This dedicated month is a time for us to actively recognize and elevate Black voices, pushing against the persisting waves of racism and imperialism. It issues a compelling call to action, urging us to champion and uplift those who frequently encounter discrimination within our society. Despite strides made in recent decades, systemic racism continues to cast its shadow over every Black American’s experience. 

Navigating the challenges of being a young Black woman in a predominantly white world has taught me resilience and fortitude. Amidst the obstacles, I have come to view this journey as both a privilege and an opportunity—an opportunity to contribute to the ongoing effort of rectifying generational oppression and dismantling the roots of hatred. As we immerse ourselves in this month, let it serve as a collective reminder of the pride we should all feel in acknowledging the profound impact of Black history on our shared narrative.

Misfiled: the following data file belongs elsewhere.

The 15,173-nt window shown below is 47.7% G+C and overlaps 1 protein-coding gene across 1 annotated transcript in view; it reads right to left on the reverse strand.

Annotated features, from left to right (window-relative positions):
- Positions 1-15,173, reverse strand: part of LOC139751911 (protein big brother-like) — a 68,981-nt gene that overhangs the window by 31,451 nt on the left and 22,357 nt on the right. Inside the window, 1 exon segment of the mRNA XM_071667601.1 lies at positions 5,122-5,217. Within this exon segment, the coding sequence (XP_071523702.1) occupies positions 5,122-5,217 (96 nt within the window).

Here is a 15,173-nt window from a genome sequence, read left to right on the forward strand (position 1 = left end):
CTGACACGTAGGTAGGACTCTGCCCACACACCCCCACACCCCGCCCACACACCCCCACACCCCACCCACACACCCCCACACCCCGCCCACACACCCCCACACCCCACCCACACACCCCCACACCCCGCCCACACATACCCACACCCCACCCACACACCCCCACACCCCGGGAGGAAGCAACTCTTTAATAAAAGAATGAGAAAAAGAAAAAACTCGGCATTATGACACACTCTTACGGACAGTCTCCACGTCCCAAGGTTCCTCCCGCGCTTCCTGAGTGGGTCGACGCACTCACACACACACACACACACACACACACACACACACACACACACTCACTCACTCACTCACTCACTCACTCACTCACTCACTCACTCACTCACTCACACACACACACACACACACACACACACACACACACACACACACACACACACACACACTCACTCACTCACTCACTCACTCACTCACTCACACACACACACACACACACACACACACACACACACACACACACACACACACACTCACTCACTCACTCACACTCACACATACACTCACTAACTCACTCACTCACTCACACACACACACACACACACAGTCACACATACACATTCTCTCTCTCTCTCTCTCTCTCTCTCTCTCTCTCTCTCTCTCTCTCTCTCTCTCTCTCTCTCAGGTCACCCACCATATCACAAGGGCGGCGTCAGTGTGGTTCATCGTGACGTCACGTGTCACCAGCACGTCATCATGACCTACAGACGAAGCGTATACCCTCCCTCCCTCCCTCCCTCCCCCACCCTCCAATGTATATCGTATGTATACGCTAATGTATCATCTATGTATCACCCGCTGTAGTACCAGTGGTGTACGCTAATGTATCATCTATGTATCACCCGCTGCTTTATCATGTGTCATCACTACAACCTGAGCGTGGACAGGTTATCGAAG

1. Is there anything you want your Delta Zeta sisters to know about Black culture? 

Something I believe is so important for all people to know is that Black culture is a vibrant and diverse community full of resilience, creativity and collective identity. It is important to know that it is rooted in a rich history. It encompasses countless traditions, art forms, music genres, languages and customs. It is a celebration of strength forged through centuries of adversity, as well as a testament to the profound contributions of Black individuals to global societies. It is important to know that many things in “American culture” stem from Black culture. From the influential sounds of jazz and rap to a wealth of literature and, notably, the pivotal Civil Rights Movement, it is important to know that Black culture’s enduring influence remains a driving force in shaping the ever-evolving narrative of our world.